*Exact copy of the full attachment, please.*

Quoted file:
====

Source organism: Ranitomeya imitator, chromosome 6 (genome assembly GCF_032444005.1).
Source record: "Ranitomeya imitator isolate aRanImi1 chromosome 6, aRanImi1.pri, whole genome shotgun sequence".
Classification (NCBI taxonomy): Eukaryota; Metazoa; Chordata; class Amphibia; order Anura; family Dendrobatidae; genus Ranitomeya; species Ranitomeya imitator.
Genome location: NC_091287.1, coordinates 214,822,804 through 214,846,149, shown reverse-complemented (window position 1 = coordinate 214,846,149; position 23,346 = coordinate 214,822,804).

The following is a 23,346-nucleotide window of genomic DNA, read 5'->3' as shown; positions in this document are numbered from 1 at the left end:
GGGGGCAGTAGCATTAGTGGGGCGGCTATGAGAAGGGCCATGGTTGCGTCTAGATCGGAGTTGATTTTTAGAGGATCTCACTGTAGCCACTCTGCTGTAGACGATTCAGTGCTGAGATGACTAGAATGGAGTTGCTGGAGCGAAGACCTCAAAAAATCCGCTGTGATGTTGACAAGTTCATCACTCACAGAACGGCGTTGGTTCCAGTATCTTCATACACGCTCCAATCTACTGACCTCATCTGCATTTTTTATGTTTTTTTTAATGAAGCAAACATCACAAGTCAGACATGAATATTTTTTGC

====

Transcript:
Source organism: Ranitomeya imitator, chromosome 6 (genome assembly GCF_032444005.1).
Source record: "Ranitomeya imitator isolate aRanImi1 chromosome 6, aRanImi1.pri, whole genome shotgun sequence".
Classification (NCBI taxonomy): Eukaryota; Metazoa; Chordata; class Amphibia; order Anura; family Dendrobatidae; genus Ranitomeya; species Ranitomeya imitator.
Genome location: NC_091287.1, coordinates 214,822,804 through 214,846,149, shown reverse-complemented (window position 1 = coordinate 214,846,149; position 23,346 = coordinate 214,822,804).

The following is a 23,346-nucleotide window of genomic DNA, read 5'->3' as shown; positions in this document are numbered from 1 at the left end:
GGGGGCAGTAGCATTAGTGGGGCGGCTATGAGAAGGGCCATGGTTGCGTCTAGATCGGAGTTGATTTTTAGAGGATCTCACTGTAGCCACTCTGCTGTAGACGATTCAGTGCTGAGATGACTAGAATGGAGTTGCTGGAGCGAAGACCTCAAAAAATCCGCTGTGATGTTGACAAGTTCATCACTCACAGAACGGCGTTGGTTCCAGTATCTTCATACACGCTCCAATCTACTGACCTCATCTGCATTTTTTATGTTTTTTTTAATGAAGCAAACATCACAAGTCAGACATGAATATTTTTTGC